This site is entirely user-supported. See how you can help.
Street View is the best available vantage point looking, if possible, towards the location of the building. In some locations, Street View may not give a view of the actual building, or may not be available at all. Where it is not available, the satellite view is shown instead.
Latitude: 51.6746 / 51°40'28"N
Longitude: 0.6895 / 0°41'22"E
OS Eastings: 586054
OS Northings: 200744
OS Grid: TL860007
Mapcode National: GBR QMR.TCC
Mapcode Global: VHJKK.W5VK
Entry Name: Old Redgate Farmhouse
Listing Date: 30 May 1986
Source: Historic England
Source ID: 1337409
English Heritage Legacy ID: 117417
Location: Purleigh, Maldon, Essex, CM9
Civil Parish: Purleigh
Traditional County: Essex
Lieutenancy Area (Ceremonial County): Essex
Church of England Parish: Purleigh All Saints
Church of England Diocese: Chelmsford
PURLEIGH FAMBRIDGE ROAD
TL 80 SE
2/89 Old Redgate Farmhouse
House. C16, altered in C20. Timber framed, plastered with exposed frame and
imitation framing, roofed with handmade red clay tiles. Comprises the 2-bay
crosswing of a hall house which formerly extended to the N, facing W, with a C20
rear extension. 2 storeys. Ground floor, one C20 casement and one restored
late C16 window of 3 lights with moulded mullions and modern glazing. First
floor, one C20 casement. C20 door at front of lean-to porch on left return.
The front elevation is jettied, the joists sawn off square below the bressumer.
Much of the exposed studding is original, but some re-used timber has been
introduced since 1970, and the external 'Suffolk' bracing is not authentic.
Mortices and free tenons indicate the former existence of a large oriel window
below the jetty, with 3-light windows to each side, only one of which is now
present. On the first floor, the present window replaces an original window of
similar size, and there is evidence of a former 3-light window to each side, now
studded over. The end collar and collar-purlin of a crownpost roof are exposed.
The left return (which formerly abutted on the hall) has been extensively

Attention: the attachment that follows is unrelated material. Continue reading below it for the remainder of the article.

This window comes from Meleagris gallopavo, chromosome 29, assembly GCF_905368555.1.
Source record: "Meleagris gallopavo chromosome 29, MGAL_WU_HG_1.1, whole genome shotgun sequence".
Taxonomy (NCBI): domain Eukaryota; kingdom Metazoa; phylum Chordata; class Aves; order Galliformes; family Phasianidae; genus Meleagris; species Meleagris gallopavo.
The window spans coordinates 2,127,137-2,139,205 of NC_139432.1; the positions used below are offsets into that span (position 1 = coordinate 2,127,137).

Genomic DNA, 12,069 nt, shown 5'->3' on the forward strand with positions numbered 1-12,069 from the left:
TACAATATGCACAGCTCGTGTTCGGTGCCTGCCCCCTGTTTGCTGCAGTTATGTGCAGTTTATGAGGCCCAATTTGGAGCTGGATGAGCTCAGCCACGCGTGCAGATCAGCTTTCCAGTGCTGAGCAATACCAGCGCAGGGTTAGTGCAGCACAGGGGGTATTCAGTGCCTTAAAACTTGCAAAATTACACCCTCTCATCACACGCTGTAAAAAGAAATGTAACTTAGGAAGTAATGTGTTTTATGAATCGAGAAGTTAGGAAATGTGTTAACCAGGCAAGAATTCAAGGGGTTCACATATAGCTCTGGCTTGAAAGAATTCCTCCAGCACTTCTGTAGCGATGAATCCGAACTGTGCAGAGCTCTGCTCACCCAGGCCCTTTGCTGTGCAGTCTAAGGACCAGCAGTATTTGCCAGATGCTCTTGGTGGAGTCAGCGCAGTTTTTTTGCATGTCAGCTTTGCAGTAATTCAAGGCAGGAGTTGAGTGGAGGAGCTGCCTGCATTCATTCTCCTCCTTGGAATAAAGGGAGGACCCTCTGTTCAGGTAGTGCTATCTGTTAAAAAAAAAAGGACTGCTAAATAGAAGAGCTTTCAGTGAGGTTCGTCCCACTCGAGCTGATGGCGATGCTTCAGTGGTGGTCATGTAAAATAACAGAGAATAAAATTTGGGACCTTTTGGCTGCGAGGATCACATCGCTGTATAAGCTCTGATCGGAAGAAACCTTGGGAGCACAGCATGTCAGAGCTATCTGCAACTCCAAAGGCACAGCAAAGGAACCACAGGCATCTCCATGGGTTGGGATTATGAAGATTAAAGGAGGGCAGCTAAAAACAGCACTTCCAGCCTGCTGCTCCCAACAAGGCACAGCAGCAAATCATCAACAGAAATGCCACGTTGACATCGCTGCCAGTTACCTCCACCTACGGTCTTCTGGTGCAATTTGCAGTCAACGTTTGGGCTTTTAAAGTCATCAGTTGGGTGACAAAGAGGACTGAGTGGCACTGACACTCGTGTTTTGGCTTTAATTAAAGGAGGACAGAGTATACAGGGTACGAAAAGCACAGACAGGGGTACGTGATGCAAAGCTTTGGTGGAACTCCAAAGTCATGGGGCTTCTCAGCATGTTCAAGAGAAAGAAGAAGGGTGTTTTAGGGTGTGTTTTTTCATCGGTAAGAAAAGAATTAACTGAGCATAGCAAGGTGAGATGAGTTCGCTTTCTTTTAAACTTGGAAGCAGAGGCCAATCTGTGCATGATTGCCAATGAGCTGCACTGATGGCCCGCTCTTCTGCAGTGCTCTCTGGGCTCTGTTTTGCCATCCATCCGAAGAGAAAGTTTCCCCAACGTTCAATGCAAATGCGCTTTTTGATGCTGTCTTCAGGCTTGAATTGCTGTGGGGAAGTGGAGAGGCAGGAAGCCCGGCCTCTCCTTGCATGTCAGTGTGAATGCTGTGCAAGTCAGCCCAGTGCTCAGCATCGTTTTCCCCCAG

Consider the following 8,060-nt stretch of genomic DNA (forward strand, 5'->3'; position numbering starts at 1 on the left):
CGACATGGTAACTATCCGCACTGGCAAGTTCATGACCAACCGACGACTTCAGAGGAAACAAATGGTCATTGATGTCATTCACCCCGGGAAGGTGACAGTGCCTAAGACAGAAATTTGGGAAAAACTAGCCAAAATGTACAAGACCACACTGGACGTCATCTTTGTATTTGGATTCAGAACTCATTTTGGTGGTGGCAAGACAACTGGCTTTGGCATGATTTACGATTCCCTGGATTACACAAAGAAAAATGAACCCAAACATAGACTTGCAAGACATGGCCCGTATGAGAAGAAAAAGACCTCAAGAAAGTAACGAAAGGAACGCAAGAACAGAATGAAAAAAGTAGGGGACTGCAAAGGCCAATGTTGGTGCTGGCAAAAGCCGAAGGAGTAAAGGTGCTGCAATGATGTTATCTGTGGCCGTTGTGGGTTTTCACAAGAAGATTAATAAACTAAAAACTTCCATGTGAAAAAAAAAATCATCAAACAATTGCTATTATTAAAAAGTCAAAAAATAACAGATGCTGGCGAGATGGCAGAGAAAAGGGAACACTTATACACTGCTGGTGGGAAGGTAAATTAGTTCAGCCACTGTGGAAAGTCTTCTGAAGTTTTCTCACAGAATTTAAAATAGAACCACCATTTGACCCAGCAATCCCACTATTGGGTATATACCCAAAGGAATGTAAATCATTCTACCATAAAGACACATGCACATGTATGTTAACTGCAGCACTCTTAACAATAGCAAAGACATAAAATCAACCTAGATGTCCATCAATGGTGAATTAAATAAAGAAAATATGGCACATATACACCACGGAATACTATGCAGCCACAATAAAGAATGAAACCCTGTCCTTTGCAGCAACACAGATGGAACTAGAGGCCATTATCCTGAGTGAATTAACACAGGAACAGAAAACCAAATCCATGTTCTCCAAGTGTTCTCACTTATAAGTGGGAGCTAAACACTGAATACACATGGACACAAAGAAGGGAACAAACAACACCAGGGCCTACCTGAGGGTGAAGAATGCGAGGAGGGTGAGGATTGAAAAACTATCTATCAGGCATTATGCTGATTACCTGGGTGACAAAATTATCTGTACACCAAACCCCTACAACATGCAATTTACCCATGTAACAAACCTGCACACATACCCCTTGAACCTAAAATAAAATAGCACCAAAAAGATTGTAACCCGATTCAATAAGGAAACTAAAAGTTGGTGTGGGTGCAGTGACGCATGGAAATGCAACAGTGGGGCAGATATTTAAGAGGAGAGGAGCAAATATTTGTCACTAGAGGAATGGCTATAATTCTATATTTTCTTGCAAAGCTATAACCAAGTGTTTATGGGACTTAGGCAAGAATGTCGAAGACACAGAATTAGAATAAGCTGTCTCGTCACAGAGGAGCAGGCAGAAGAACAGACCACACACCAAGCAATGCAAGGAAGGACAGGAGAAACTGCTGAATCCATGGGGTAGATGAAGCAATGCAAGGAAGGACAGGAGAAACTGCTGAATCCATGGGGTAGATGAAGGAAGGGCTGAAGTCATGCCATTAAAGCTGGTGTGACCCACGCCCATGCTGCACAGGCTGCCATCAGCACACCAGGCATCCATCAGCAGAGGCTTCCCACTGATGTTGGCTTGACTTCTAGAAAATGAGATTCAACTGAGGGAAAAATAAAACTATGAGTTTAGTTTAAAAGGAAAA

altered, including the insertion of studding, and a re-sited window with ovolo
mullions, but 2 'Suffolk' tension braces trenched inside the studs of the upper
storey are original. The original rear wall is now entirely open, but mortices
indicate that it probably had an original chimney, whether of brick or timber
framing. The right girt has diamond mortices of a former window. Jowled posts.
Chamfered binding beam with roll stops. Plain joists of horizontal section,
jointed to it with soffit tenons with diminished haunches (probably plastered to
the soffits from the outset). No wallplate scarfs. Crownpost roof with
chamfered rectangular posts, chamfered axial bracing, collar-purlin with simple
splayed and tenoned scarf, the remainder rebuilt in softwood. Good series of
carpenter's assembly marks, mainly scribed, but chisel-cut on the wallposts and
braces. The constructional features are consistent with a date in the second
half of the C16, probably c.1570. The Ordnance Map of 1896 shows a N wing,
possibly the former hall, demolished before the 1920 edition. The house has
been extensively restored since 1970. Before this it was weatherboarded, and
was associated with a farm of 66 acres. Report and measured drawings by S.
Potter deposited in Essex Record Office.
Listing NGR: TL8605400744
This text is from the original listing, and may not necessarily reflect the current setting of the building.
Other nearby listed buildings